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Judaic Studies Instructor Uses Technology to Increase Accessibility and Engagement

No matter how simple or silly, John Brolley finds fun, creative ways to keep his students engaged with ancient texts.

Date: 9/14/2016
By: Maggie Heath-Bourne
Other Contact: Jackie Mulay
Other Contact Phone: (513) 556-4519
John Brolley may be best known among his students for the goofy pop culture images he integrates into course PowerPoints in order to spark discussion on the texts he teaches… even if the texts pre-date the pop culture references. 

“My teaching areas all involve events and writings that are thousands of years old, so folks are often surprised by the amount of modern technology I use to try and bring those items to life,” says Brolley. 

Brolley, who teaches History of Jewish Civilization I and Evolution of the Angel this fall, also imports audio, videos and anything else he can into class meetings in order to grab students’ attention. He knows the importance of breaking up class with different activities or discussions so that he is not lecturing to students the entire time — especially during three-hour evening classes where students are more likely to become disengaged or even fall asleep.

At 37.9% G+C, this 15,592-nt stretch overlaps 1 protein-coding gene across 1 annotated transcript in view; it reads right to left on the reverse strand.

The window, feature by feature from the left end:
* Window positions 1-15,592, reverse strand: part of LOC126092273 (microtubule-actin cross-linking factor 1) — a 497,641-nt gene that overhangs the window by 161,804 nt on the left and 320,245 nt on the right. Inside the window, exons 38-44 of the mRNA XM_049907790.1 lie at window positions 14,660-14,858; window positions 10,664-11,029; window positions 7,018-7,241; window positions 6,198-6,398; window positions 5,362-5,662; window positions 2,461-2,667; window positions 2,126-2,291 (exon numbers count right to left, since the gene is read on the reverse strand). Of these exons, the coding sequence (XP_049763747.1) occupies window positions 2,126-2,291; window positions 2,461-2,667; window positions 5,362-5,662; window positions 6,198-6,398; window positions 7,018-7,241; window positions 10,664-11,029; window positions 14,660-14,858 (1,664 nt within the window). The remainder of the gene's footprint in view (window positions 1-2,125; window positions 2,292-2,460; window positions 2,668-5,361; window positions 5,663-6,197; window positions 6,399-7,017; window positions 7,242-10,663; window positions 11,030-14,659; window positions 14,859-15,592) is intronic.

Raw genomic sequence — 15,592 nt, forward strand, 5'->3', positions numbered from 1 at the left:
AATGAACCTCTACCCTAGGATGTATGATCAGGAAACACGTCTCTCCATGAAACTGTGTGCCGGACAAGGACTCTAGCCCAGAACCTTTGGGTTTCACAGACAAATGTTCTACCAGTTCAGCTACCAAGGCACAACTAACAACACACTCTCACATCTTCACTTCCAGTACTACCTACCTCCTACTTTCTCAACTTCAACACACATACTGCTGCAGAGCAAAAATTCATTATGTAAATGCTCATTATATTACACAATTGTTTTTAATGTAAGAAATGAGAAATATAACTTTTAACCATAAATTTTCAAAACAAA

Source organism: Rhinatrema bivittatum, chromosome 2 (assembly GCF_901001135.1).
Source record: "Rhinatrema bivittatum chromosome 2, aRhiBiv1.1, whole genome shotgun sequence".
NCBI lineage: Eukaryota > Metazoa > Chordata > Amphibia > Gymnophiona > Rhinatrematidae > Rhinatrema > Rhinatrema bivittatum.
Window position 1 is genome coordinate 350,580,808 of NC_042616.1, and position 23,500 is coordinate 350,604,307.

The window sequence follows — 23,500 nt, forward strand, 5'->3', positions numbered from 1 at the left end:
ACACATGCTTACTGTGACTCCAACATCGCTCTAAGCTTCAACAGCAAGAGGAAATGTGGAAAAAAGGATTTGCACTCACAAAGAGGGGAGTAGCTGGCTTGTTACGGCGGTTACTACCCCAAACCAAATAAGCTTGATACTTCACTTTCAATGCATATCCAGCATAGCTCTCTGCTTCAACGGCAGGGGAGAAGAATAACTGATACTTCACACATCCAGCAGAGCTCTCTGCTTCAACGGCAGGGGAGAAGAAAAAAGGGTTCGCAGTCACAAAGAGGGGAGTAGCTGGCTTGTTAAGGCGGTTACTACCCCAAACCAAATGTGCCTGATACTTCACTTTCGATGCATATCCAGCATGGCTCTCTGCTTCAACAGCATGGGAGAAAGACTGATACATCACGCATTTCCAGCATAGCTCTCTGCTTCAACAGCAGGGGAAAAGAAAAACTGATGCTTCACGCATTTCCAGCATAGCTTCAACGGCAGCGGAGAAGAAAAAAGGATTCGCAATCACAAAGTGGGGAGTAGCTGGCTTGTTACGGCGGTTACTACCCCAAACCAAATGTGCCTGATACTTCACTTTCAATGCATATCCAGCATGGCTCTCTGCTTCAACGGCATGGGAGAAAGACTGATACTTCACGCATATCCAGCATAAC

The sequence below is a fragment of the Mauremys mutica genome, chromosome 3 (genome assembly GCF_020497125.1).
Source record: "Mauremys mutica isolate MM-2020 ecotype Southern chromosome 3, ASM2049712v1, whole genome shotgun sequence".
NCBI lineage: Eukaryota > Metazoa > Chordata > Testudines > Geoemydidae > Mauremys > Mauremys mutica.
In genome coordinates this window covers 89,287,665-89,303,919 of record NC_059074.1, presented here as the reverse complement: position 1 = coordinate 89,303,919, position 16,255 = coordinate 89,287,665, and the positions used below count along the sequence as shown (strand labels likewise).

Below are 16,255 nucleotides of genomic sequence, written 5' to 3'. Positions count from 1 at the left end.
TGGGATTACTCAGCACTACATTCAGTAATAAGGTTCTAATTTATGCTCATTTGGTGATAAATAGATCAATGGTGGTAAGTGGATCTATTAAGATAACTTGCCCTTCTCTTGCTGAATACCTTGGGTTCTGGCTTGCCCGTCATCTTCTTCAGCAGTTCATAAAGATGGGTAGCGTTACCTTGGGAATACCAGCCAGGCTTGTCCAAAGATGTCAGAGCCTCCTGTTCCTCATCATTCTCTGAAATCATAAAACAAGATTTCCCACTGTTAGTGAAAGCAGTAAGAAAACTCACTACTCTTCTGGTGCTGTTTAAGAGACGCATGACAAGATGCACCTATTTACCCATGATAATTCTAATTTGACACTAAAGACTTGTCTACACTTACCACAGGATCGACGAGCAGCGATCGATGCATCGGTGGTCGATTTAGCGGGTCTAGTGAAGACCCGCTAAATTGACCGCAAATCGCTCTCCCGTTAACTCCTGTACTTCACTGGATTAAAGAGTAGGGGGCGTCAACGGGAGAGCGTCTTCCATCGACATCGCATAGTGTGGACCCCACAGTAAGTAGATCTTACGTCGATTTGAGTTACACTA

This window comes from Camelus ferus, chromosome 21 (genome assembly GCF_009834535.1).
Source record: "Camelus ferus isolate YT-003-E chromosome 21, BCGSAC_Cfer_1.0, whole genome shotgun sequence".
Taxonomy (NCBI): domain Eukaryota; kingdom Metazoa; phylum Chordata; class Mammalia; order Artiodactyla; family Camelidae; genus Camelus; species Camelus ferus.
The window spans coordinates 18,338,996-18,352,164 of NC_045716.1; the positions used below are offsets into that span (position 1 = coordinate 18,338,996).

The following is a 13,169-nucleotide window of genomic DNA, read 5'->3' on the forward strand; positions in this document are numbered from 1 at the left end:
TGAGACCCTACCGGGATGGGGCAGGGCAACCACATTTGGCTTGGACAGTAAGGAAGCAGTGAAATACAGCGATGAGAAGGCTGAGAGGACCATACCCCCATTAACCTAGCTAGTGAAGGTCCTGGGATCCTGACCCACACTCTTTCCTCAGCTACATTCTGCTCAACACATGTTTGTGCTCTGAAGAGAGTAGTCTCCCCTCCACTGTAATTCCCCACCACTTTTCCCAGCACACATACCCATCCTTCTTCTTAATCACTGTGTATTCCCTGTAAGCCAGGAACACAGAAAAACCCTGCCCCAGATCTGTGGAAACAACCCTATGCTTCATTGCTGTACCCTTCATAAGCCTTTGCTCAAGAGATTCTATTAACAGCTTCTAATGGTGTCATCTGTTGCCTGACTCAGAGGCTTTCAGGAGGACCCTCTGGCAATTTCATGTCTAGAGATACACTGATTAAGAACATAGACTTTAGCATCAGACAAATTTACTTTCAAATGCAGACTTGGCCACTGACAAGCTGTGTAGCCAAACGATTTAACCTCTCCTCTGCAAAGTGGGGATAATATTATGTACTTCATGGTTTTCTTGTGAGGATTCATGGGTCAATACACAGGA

eLearning technologies don’t always have to be the most advanced. Sometimes, even the most simple technologies can add flair to a course. For example, Brolley assigns students to post their completed group projects on Blackboard’s discussion board so that they can get feedback from him as well as other students. The Discussion Board posts are more than just a way to start meaningful conversations with students; the feature helps students learn to be sound communicators and effective writers, especially in the online format.

“My technology approaches and techniques vary from course to course because, well, it’s not just about teaching a wide variety of subjects — it’s also about the diversity of my students and their learning styles,” says Brolley.

Though Brolley teaches face-to-face courses, he understands the importance of making course material accessible outside of the classroom. He uploads all his PowerPoint presentations and assigned readings to Blackboard for students to review (which also helps save students money on textbooks).

Students in Brolley’s courses don’t ever have to worry about missing a course announcement — he registers his courses on, which allows him to input brief messages that are then sent as texts to every student in the course. He says is great in case of emergencies, as students check their text messages constantly. 

Another fun way Brolley keeps students’ minds active during class meetings? “I make a point of researching and presenting specially selected background music for times when students are engaged in group projects or quizzes,” he says. “It makes a huge difference!”